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  • The DoD Birth and Infant Health Registry: Every Month is the Month of the Military Child

    DoD Birth and Infant Health Registry(800px).jpg

    SAN DIEGO—April is the Month of the Military Child in recognition of the important role of children in  military families and communities. What better way to celebrate military children than by protecting their health? 

    The Department of Defense (DoD) Birth and Infant Health Registry was established in 1998 by the Assistant Secretary of Defense for Health Affairs to do just that. At the time, the growing number of women on active duty, along with diverse occupational exposures associated with military service, prompted the establishment of the Registry, which is managed by the Deployment Health Research Department at the Naval Health Research Center (NHRC) in San Diego.
     
    Around the time the Registry was established, military service members, veterans, and DoD officials began to raise questions about potential exposures experienced during Operation Desert Storm and their possible effects on reproductive health. The Registry quickly became a valuable tool for monitoring the health of both service members and of the youngest members of the DoD family—military children.
     
    The Registry’s goal is to explore possible relationships between military service and reproductive health. It does this by regularly gathering information about births among DoD service members or their spouses, applying scientific methods, and objectively researching infant health outcomes up to their first birthday. Registry researchers have  access to large, DoD medical databases that capture all birth and health outcomes for infants born to military families.
     
    Scientific Rigor
     
    The databases used by Registry researchers include administrative and medical data such as diagnoses and procedures from health care providers in both inpatient and outpatient settings at military hospitals and clinics. When an infant is born or later receives care at a civilian hospital or clinic, as long as a TRICARE plan was used, researchers have access to their medical information as well. 
     
    NHRC researchers develop scientifically sound methods to evaluate epidemiologic associations between several birth outcomes and specific exposures of  concern. The birth and infant health outcomes routinely examined include:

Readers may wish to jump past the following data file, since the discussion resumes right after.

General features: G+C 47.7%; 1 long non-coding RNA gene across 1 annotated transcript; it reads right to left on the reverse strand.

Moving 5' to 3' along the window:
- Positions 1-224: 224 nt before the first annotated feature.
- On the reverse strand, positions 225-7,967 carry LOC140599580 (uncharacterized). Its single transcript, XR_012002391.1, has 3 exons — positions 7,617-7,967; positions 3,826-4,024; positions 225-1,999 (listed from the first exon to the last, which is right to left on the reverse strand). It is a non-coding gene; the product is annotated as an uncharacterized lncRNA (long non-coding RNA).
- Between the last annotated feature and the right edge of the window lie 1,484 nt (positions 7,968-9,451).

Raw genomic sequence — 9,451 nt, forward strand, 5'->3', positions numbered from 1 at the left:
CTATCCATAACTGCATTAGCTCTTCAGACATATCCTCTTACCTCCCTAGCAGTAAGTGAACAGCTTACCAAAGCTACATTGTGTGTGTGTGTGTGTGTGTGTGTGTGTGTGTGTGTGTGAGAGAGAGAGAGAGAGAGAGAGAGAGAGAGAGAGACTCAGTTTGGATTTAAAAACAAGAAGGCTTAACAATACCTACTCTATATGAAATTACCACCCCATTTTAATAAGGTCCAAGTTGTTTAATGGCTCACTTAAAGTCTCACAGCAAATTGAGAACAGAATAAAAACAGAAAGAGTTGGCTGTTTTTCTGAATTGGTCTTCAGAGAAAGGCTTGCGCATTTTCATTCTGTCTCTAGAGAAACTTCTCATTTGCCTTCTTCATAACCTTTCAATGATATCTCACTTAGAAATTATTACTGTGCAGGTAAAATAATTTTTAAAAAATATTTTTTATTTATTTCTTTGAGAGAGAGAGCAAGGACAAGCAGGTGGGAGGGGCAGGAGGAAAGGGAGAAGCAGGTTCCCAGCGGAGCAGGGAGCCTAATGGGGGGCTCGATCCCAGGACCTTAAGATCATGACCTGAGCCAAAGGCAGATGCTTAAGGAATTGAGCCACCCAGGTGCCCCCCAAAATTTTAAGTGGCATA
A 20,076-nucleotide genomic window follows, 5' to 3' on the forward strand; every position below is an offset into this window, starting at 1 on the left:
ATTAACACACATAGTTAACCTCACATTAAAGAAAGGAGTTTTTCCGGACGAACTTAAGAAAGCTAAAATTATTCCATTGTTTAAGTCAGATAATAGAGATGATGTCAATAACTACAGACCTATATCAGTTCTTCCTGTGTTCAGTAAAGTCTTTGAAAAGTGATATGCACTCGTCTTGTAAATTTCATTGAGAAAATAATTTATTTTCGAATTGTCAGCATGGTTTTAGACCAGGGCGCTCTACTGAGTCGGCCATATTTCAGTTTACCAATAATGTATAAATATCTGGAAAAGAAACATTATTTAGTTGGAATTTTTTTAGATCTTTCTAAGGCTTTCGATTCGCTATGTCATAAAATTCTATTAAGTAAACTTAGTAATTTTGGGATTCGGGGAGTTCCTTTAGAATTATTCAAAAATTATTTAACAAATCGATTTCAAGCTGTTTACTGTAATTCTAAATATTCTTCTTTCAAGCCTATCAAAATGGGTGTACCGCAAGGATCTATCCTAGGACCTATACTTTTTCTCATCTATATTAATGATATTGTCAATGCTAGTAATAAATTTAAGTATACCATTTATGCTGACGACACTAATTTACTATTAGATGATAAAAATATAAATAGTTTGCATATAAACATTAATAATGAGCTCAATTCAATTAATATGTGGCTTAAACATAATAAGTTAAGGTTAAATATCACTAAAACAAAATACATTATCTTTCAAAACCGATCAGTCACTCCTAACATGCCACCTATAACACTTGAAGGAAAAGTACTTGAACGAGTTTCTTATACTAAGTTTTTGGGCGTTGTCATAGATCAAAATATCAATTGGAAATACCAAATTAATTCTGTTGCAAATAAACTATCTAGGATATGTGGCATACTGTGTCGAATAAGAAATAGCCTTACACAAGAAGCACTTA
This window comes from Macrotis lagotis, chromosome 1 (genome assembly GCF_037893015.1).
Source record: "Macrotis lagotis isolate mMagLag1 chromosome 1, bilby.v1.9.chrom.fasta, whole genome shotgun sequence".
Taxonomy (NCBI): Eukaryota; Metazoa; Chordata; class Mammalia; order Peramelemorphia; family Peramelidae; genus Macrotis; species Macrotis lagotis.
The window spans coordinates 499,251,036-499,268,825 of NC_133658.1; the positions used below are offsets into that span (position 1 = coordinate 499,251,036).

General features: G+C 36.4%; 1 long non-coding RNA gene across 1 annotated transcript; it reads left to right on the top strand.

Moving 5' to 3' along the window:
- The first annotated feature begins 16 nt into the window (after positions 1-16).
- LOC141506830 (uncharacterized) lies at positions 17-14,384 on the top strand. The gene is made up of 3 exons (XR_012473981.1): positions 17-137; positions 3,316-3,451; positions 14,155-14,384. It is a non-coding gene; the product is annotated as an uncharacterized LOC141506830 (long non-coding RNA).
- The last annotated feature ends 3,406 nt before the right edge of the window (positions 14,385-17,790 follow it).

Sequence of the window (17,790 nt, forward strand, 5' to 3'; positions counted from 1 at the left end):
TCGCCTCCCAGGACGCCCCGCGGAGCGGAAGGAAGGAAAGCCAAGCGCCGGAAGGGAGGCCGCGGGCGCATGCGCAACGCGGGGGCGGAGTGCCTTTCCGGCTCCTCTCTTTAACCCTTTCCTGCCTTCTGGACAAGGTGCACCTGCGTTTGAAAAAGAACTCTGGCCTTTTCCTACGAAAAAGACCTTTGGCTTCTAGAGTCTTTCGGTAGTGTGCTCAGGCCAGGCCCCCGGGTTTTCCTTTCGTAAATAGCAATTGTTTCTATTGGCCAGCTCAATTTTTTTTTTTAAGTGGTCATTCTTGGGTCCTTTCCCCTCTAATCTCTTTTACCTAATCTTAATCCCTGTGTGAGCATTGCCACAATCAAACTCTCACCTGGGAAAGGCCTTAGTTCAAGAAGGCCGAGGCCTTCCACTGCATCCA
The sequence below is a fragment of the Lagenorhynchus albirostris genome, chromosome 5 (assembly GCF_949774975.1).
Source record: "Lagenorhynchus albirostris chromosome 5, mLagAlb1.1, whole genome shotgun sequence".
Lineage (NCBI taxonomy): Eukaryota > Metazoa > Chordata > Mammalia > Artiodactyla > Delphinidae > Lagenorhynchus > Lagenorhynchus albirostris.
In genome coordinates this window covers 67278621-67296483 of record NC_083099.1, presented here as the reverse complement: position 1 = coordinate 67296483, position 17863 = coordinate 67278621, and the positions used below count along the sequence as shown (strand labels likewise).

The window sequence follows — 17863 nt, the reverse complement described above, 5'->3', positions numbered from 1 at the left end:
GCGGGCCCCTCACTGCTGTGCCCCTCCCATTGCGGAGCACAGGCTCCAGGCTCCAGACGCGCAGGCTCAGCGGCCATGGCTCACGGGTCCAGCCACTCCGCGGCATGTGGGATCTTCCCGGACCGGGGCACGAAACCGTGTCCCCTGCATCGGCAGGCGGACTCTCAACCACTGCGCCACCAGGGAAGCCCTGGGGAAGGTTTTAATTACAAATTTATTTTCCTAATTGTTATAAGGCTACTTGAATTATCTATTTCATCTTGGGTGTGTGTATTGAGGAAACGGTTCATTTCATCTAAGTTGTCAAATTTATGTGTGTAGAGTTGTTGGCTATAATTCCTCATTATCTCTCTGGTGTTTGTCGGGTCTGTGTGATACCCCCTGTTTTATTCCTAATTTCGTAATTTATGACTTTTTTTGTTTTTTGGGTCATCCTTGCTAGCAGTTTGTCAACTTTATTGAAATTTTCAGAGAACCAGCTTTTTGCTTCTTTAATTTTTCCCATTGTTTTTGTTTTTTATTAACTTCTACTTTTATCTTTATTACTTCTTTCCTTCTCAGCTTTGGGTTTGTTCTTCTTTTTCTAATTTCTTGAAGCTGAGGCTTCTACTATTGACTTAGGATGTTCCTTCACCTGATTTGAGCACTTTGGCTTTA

•  Preterm birth
    • Infant sex ratio (ratio of male infants to female infants)
    • Birth weight
    • Growth problems in utero and in infancy
    • Birth defects
     
    Parental exposures of concern include:
    • Military occupation
    • Geographical location
    • Military-unique exposures such as deployments or specific vaccinations received during pregnancy
     
    The Registry recently expanded to include pregnancies among DoD beneficiaries that may not have resulted in a live birth, such as miscarriages and stillbirths, as well as health outcomes among military children who remain part of the DoD family through early childhood. This will allow researchers to study childhood health outcomes that may not be diagnosed until after the first year of life, such as developmental delays.
     
    Robust Research
     
    Each year, approximately 90,000-120,000 infants are born to military families. Currently, the Registry includes infants born from 1998 through 2014, bringing the total number of infants whose health information has been captured by the Registry to over 1.6 million!
     
    Using this information, researchers have made several important findings:
    • Within the DoD, approximately 3-4 percent of infants born to service members or their spouses are diagnosed with a birth defect—this rate is similar to rates seen in civilian populations.
    • Rates of preterm birth and growth problems are comparable to or lower than those in non-military populations.
     
    Recent studies by NHRC on anthrax vaccination during pregnancy, H1N1 influenza vaccination during pregnancy, exposure to open-air burn pits while deployed, Operation TOMODACHI participation, and Gulf War deployment have also shown reassuring results, meaning  rates of adverse outcomes of interest were not elevated.
     
    In addition to the core work of the Registry, staff also manage two active enrollment pregnancy registries: the BioThrax® (Anthrax) Vaccine in Pregnancy Registry (BAVPR) and the National Smallpox Vaccine in Pregnancy Registry (NSVIPR). These registries enroll women who may have received the anthrax or smallpox vaccine during pregnancy or, in the case of smallpox vaccine, shortly before pregnancy.
     
    Women who were vaccinated are contacted throughout their pregnancy and after the birth of their infant to complete periodic surveys. Both registries have provided reassuring results thus far, but enrollment efforts continue. Service women who are interested in learning more about BAVPR and/or NSVIPR enrollment may contact Registry staff at NHRC-VaccineRegistry@mail.mil or 619-553-9255/DSN 553-9255.
     
    Protecting the Health of Military Families
     
    NHRC’s researchers—through the work of the Registry, BAVPR, and NSVIPR—are focused on monitoring and protecting the health of military families. They continue to address the unique reproductive health concerns of military families and contribute to the prevention of birth defects and other infant health challenges. Through these ongoing research and surveillance efforts, the Registry team adds to the medical community’s understanding of associated risk factors and causes. All of this undoubtedly contributes to the health and well-being of DoD’s most valuable resource: our service members and military children.
     
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